The Rebbe told Reb Shmuel that he would never have children until he received forgiveness from this woman. After much searching Rabbi Kaufman was able to send a message to ask her for forgiveness. However, the woman, who was still unmarried, said that she would never forgive him. When the Rebbe was told of her response he said, “Tell her in my name that she should forgive you so that you will be able to have children and that she in turn will find her soul mate.” She now forgave him. Not long afterward the Kaufmans were expecting their first child and this woman had become a kallah.
On Yom Kippur, we need to be able to let go of grudges. Of course, there may be situations where you have no halachic obligation to forgive. But that should not stop you from trying to look past the pain and find room in your heart to move on.
I know that it’s not easy. I have struggled with these feelings plenty myself and sometimes still do. But I also know that it can and should be done, for you more than for them. Below are some strategies that can help.
- Accept what is, then let go – The past is called that for a reason. We can’t change it, no matter how much we want to. So there’s no point in reliving it. The sooner that we recognize that the faster we will come to a better place.
- Recognize the Divine Element – Just because we don’t like what happened does not mean that it was not meant to be. We may not ever find out why losing that potential spouse, that job, that money or something else was in our best interest. But our belief in Siyata Dishmaya tells us that the outcome was nonetheless preordained.
- Own your portion – While you may not have deserved the hurt you experienced, there may have been a part of the hurt that you are also partially responsible for. Ask yourself what you could have done differently and commit to improve that behavior moving forward.
- Focus on the present – When you live in the here and now, you have less time to think about the past. When the past memories creep into your consciousness (as they are bound to do from time to time), acknowledge them for a moment. And then bring yourself gently back into the present moment and focus instead on all of the present good in your life and all that you have achieved since this hurt occurred.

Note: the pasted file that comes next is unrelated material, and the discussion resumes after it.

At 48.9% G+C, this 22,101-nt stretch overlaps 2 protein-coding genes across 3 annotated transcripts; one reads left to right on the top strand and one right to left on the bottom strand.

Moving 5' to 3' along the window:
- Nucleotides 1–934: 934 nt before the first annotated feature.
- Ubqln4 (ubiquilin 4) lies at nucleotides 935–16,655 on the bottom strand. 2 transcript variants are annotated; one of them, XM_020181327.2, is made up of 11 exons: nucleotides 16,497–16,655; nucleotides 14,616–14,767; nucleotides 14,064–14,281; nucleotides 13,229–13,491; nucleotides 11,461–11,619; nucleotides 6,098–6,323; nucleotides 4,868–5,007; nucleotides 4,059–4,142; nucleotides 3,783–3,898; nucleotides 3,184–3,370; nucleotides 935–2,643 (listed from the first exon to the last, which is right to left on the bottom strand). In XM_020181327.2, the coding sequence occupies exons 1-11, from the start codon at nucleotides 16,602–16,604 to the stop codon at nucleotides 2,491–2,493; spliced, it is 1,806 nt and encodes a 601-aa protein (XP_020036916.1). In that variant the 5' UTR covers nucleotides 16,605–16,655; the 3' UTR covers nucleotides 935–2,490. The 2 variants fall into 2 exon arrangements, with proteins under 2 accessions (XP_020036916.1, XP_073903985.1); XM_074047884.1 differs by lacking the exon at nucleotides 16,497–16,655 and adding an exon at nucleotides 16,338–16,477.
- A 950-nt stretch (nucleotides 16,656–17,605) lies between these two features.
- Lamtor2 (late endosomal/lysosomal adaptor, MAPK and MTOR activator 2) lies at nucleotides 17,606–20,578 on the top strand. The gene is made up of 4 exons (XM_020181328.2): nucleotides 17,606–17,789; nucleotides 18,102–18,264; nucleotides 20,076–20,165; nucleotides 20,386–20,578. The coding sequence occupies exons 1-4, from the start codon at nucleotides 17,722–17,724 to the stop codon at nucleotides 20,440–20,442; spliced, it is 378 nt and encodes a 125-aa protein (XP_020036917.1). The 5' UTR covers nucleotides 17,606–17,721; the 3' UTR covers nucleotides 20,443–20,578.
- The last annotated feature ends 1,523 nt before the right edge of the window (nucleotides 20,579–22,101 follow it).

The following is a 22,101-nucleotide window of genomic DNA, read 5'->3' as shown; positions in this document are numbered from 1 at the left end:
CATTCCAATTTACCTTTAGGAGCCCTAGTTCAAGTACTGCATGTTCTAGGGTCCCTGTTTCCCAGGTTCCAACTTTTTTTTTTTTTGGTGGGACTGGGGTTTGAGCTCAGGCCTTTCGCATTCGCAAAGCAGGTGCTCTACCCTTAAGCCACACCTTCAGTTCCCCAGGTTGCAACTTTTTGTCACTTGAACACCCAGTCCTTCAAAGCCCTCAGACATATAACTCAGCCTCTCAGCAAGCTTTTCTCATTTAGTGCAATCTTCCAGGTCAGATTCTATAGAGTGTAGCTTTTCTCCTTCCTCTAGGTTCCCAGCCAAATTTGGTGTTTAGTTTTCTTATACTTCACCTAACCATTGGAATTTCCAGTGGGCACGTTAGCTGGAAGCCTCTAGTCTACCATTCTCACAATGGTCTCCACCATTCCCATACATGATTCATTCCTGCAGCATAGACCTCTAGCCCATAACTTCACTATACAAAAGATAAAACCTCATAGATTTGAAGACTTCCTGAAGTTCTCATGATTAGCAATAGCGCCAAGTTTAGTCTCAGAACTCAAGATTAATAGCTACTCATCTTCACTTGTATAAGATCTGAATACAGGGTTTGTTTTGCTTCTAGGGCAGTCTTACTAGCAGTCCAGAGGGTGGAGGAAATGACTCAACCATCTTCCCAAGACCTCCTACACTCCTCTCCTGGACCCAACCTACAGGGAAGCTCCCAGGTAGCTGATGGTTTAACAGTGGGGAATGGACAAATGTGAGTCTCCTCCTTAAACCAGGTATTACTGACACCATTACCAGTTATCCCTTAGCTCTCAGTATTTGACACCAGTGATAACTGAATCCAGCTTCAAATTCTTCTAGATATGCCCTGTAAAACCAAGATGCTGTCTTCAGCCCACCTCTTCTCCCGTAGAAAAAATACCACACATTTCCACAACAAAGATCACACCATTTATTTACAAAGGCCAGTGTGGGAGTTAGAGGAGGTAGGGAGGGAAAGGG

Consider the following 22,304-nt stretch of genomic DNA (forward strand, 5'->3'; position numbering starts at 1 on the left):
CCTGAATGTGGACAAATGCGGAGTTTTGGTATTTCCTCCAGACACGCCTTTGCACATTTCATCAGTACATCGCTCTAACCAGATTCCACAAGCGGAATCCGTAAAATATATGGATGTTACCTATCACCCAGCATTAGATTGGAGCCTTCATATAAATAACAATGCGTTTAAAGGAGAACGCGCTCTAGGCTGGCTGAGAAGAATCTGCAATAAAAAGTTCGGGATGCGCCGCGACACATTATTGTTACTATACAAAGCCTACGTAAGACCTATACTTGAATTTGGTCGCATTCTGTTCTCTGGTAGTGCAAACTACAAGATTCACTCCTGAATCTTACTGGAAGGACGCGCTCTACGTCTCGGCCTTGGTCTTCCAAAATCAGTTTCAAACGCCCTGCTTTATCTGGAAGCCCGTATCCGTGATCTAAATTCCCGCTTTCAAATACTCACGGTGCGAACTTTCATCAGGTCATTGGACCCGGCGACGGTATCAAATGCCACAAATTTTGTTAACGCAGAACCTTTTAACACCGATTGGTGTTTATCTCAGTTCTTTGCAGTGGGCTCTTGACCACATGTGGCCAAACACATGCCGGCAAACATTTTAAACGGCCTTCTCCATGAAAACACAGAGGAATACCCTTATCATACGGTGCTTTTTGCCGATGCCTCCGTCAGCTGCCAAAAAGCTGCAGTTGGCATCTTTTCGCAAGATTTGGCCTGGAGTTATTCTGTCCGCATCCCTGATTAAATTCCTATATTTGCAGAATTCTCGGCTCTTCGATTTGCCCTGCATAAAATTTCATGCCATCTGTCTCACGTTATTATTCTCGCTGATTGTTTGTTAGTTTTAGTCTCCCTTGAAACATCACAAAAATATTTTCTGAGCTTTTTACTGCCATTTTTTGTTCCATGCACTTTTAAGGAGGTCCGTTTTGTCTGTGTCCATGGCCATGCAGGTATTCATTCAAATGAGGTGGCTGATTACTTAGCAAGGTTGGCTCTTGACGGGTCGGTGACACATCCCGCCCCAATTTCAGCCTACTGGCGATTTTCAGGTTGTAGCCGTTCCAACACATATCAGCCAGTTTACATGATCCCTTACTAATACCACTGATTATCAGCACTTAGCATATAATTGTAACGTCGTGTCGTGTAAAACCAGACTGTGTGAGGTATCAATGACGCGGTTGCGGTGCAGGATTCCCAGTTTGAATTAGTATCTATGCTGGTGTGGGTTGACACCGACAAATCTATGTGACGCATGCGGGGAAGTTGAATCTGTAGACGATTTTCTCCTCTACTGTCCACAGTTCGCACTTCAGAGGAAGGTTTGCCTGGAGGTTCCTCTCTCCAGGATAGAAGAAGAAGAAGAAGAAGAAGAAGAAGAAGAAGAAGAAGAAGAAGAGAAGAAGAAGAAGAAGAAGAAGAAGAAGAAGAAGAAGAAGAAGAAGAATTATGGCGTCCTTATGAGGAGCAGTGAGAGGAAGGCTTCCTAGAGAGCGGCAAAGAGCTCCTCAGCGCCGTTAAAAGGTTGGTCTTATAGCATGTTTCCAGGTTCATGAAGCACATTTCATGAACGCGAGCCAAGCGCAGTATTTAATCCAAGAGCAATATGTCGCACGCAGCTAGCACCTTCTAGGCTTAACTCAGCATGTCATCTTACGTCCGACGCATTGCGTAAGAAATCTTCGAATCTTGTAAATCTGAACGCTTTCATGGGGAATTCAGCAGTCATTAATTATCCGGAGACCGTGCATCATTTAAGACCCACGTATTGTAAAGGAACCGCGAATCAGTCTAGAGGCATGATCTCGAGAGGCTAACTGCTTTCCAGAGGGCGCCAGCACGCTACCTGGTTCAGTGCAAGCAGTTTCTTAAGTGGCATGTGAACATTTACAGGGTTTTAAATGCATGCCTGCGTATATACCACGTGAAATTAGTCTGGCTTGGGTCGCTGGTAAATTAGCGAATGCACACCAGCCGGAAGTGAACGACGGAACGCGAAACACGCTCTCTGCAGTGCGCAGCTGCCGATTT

- Forgive wholeheartedly – We all make mistakes and will do so every day of our lives. We may not have to forget another person’s bad behaviors, but virtually everybody deserves our forgiveness. Sometimes we get stuck in our pain and our stubbornness, we can’t even imagine forgiveness. But forgiveness isn’t saying, “I agree with what you did.” Instead, it’s saying, “I don’t agree with what you did, but I forgive you anyway.”
Forgiveness isn’t a sign of weakness. Instead, it’s simply saying, “I’m a good person. You’re a good person. You did something that hurt me. But I want to move forward in my life and welcome joy back into it. I can’t do that fully until I let this go.”
One last point to consider: On Yom Kippur we do everything in our power to loosen ourselves from our physical, corporeal shackles and become spiritually elevated. We want to become pure like malachim, and in a sense, emulate Hashem as well. He describes Himself as merciful and compassionate and our sages direct us to follow in His ways. “Just as He is merciful, you too shall be merciful. Just as He is compassionate, so too shall you demonstrate compassion.”
There is little that we can do to emulate our Maker more than to follow in His ways. Consider for a moment what it must “feel” like to be Him. Every day His Word is violated innumerable times. People know what’s right and yet fail to live up to that standard. Regularly and consciously. Does Hashem hold grudges? Does he block our attempts at repentance? Of course not. And while we recognize that Hashem is not trapped by the human limitations that often block us, we can still use His compassionate, merciful standard as inspiration for our own behavior.
Wishing us all a gmar chasima tova.
Rabbi Naphtali Hoff, PsyD, is an executive coach and president of Impactful Coaching and Consulting (ImpactfulCoaching.com). He can be reached at 212.470.6139 or at firstname.lastname@example.org.